Pediatric Academy Encourages IUDs and Implants for Sexually Active Teens

Intrauterine devices (IUDs) and implants are highly effective at preventing pregnancy and safe for women of all ages. Many think they are the ideal contraceptive method for adolescent girls. The American Academy of Pediatrics weighed in this week.

Intrauterine devices (IUDs) and implants are highly effective at preventing pregnancy and safe for women of all ages. Many think they are the ideal contraceptive method for adolescent girls. The American Academy of Pediatrics weighed in this week. IUD via Shutterstock

In new recommendations released Monday, the American Academy of Pediatrics (AAP) suggests intrauterine devices (IUDs) and contraceptive implants over other pregnancy prevention methods for sexually active teenage girls.

The policy statement, which was published in the October issue of Pediatrics and replaces a statement written in 2007, notes that pediatricians have an important role to play in reducing teen pregnancy and promoting contraceptive use.

The AAP has made recommendations on contraception to its members since 1980 and suggested that pediatricians become familiar with all contraceptive methods as well as the negative consequences of unintended teen pregnancy. This is the first time, however, that the organization has recommended that pediatricians consider long-acting reversible contraceptive methods (LARCs), including IUDs and implants, for their patients before other methods.

The recommendations note that pediatricians should encourage correct use of condoms for every sexual act, even for those adolescents using a LARC method. This is particularly important because neither the IUD nor the implant prevent the transmission of sexually transmitted infections, including HIV.

IUDs are small, T-shape devices that are inserted into the uterus by a physician. They prevent pregnancy primarily by interfering with the path of the sperm toward the egg.

Two of the IUDs on the market—Mirena and Skyla—release hormones similar to those in some birth control pills, which thickens the cervical mucus (creating a barrier to sperm) and may also prevent ovulation. The other type of IUD, called ParaGard, releases copper, which is thought to create an environment that is toxic to sperm.

ParaGard lasts for ten years, Mirena for five, and Skyla for three years, but any of them can be removed if a user wishes to become pregnant.

Contraceptive implants, sold under the brand name Nexplanon, are flexible plastic devices about the size of a matchstick that are inserted under the skin on a woman’s upper arm.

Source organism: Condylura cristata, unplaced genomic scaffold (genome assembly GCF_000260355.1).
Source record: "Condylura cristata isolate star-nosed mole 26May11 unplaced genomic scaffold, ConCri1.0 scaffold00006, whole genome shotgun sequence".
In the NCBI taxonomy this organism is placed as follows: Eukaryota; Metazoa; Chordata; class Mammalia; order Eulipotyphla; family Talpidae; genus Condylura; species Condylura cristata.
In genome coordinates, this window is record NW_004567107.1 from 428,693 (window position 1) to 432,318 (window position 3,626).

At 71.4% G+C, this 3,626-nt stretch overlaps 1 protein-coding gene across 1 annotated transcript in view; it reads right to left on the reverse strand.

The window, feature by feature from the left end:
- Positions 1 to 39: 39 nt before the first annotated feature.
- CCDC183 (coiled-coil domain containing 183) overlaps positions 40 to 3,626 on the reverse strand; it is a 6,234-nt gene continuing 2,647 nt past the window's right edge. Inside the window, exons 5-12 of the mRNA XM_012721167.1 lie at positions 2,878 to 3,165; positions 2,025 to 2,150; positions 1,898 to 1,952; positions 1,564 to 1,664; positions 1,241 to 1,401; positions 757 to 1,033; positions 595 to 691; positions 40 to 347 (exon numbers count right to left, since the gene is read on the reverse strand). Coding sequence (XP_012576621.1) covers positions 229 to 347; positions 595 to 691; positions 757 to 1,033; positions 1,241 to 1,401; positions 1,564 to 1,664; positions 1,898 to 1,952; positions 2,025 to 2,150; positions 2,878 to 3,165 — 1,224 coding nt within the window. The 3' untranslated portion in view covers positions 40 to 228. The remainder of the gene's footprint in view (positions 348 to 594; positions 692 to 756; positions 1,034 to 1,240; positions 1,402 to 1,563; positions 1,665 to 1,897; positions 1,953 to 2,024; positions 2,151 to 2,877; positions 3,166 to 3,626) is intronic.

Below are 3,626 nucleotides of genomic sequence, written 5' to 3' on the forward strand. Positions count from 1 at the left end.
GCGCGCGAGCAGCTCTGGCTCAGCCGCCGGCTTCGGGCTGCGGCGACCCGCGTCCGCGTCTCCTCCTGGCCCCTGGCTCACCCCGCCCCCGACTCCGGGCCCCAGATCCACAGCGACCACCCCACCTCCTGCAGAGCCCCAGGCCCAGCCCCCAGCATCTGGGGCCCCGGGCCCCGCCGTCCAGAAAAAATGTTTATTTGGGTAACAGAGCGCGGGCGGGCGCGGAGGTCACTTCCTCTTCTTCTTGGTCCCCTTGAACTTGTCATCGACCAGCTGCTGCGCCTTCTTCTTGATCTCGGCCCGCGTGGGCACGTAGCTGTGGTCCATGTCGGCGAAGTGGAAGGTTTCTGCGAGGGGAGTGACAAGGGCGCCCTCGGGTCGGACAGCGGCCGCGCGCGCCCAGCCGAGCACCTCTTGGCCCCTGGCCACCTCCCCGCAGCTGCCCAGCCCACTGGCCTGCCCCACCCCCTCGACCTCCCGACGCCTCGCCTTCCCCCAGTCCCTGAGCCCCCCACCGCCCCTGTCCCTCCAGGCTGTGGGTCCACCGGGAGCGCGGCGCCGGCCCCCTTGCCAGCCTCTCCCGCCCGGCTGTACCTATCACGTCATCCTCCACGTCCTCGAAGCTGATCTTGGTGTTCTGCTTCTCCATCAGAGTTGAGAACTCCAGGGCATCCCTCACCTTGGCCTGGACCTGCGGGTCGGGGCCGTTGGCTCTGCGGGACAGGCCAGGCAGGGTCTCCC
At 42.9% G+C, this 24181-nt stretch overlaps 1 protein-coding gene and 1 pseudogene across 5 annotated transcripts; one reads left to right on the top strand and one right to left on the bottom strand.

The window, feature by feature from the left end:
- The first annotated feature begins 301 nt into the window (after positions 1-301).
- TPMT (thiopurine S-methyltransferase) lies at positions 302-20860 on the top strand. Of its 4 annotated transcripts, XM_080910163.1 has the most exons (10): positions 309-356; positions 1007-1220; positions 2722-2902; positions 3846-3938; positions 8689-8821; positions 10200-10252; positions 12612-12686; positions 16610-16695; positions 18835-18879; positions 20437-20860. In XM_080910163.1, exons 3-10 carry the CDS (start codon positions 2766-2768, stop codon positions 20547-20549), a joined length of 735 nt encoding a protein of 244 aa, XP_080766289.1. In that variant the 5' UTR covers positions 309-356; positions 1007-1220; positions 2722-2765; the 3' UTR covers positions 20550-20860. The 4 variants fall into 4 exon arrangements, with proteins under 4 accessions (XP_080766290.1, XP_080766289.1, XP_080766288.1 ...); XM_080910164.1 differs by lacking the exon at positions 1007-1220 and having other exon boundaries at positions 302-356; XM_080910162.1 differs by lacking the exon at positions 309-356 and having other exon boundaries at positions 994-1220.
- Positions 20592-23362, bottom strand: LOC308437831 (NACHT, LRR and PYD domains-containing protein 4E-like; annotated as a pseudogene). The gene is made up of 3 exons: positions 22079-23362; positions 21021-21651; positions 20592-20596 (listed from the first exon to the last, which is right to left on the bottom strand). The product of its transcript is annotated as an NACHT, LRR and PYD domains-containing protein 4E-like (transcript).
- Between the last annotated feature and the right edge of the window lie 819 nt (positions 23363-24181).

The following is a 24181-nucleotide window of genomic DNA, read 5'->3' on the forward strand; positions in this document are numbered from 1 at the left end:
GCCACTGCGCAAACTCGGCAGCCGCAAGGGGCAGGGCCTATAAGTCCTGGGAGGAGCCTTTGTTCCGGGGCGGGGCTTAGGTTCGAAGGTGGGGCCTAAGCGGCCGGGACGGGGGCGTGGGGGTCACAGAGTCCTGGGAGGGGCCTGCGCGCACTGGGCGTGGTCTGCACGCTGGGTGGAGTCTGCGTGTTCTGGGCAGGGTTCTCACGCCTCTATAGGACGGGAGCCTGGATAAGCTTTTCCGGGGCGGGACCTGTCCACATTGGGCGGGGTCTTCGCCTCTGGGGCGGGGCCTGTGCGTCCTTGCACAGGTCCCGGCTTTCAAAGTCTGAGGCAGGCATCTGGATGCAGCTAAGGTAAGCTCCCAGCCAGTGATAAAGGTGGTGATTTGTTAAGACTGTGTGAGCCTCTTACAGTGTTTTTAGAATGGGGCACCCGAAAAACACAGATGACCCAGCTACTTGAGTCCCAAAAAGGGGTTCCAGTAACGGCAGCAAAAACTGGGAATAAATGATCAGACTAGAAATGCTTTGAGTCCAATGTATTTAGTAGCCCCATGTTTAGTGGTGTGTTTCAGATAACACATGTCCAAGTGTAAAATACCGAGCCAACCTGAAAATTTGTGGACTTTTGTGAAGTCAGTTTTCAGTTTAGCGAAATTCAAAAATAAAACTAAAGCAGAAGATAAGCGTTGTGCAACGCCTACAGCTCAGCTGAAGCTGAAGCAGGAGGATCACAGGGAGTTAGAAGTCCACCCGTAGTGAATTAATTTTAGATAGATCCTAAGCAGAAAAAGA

LARC methods are highly effective in large part because users can “set them and forget them.”

All contraceptive methods have two efficacy rates: the perfect use rate, which shows how well they can work if used consistently and correctly, and the typical use rate, which shows how well they do work for average couples during the first year.

The typical use rate for most contraceptive methods is lower than the perfect use rate because people make mistakes, from forgetting to refill a pill prescription to leaving the condom in the night table drawer. For LARC methods, however, the perfect use rate and the typical use rate are essentially the same; if the method is properly inserted by a physician, users can’t make mistakes.

IUDs have a failure rate of less than 1 percent. Implants have a failure rate of 0.05 percent, meaning that out of 100 couples who use these methods as their primary form of birth control, fewer than one couple will experience an unintended pregnancy in the first year of use.

Though IUDs were once thought to be safe only for older women or women who had already had children, research in the past decade has found that they are safe for women of all ages, including adolescents. Implants have also been found to be safe for women of all ages.

Given the safety and efficacy of these devices, many experts believe that they are the ideal birth control method for young women.

In 2012, the American Congress of Obstetricians and Gynecologists recommended that LARCs be considered the first-line contraceptive method for adolescents. That opinion read, in part:

When choosing contraceptive methods, adolescents should be encouraged to consider LARC methods. Intrauterine devices and the contraceptive implant are the best reversible methods for preventing unintended pregnancy, rapid repeat pregnancy, and abortion in young women.

The AAP recommendations released this week are similar but focus more on the role the pediatrician should play.

Pediatricians should be able to educate adolescent patients about LARC methods including progestin implants and IUDs. Given the efficacy, safety, and ease of use, LARC methods should be considered first-line contraceptive choices for adolescents. Some pediatricians will choose to acquire the skills to provide these methods to adolescents. Those who do not should identify health care providers in their communities to whom patients can be referred.